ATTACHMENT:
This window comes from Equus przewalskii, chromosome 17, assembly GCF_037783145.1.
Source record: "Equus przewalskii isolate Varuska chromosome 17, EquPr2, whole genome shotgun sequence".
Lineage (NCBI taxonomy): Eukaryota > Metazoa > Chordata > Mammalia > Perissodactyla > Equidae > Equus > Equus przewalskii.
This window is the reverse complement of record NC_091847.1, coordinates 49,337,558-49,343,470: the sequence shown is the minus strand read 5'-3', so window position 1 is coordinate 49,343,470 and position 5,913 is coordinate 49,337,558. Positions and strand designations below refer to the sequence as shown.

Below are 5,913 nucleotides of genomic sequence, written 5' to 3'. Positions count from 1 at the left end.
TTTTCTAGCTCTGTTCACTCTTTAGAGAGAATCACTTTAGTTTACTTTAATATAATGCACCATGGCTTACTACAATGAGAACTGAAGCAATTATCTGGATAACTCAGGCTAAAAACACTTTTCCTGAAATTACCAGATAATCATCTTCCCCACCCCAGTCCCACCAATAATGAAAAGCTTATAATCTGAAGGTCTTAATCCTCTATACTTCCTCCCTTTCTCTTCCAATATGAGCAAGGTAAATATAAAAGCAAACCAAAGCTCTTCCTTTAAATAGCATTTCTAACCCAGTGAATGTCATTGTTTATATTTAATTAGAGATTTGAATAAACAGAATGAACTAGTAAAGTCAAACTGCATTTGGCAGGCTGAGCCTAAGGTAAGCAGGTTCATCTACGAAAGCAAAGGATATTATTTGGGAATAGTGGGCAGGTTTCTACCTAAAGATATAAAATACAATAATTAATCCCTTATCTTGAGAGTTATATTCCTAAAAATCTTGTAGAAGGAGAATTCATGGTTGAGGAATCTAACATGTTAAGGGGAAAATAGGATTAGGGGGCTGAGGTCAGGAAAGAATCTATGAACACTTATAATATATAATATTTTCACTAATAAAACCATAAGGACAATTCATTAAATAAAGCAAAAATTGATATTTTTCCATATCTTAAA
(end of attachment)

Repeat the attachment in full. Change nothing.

This window comes from Equus przewalskii, chromosome 17, assembly GCF_037783145.1.
Source record: "Equus przewalskii isolate Varuska chromosome 17, EquPr2, whole genome shotgun sequence".
Lineage (NCBI taxonomy): Eukaryota > Metazoa > Chordata > Mammalia > Perissodactyla > Equidae > Equus > Equus przewalskii.
This window is the reverse complement of record NC_091847.1, coordinates 49,337,558-49,343,470: the sequence shown is the minus strand read 5'-3', so window position 1 is coordinate 49,343,470 and position 5,913 is coordinate 49,337,558. Positions and strand designations below refer to the sequence as shown.

Below are 5,913 nucleotides of genomic sequence, written 5' to 3'. Positions count from 1 at the left end.
TTTTCTAGCTCTGTTCACTCTTTAGAGAGAATCACTTTAGTTTACTTTAATATAATGCACCATGGCTTACTACAATGAGAACTGAAGCAATTATCTGGATAACTCAGGCTAAAAACACTTTTCCTGAAATTACCAGATAATCATCTTCCCCACCCCAGTCCCACCAATAATGAAAAGCTTATAATCTGAAGGTCTTAATCCTCTATACTTCCTCCCTTTCTCTTCCAATATGAGCAAGGTAAATATAAAAGCAAACCAAAGCTCTTCCTTTAAATAGCATTTCTAACCCAGTGAATGTCATTGTTTATATTTAATTAGAGATTTGAATAAACAGAATGAACTAGTAAAGTCAAACTGCATTTGGCAGGCTGAGCCTAAGGTAAGCAGGTTCATCTACGAAAGCAAAGGATATTATTTGGGAATAGTGGGCAGGTTTCTACCTAAAGATATAAAATACAATAATTAATCCCTTATCTTGAGAGTTATATTCCTAAAAATCTTGTAGAAGGAGAATTCATGGTTGAGGAATCTAACATGTTAAGGGGAAAATAGGATTAGGGGGCTGAGGTCAGGAAAGAATCTATGAACACTTATAATATATAATATTTTCACTAATAAAACCATAAGGACAATTCATTAAATAAAGCAAAAATTGATATTTTTCCATATCTTAAA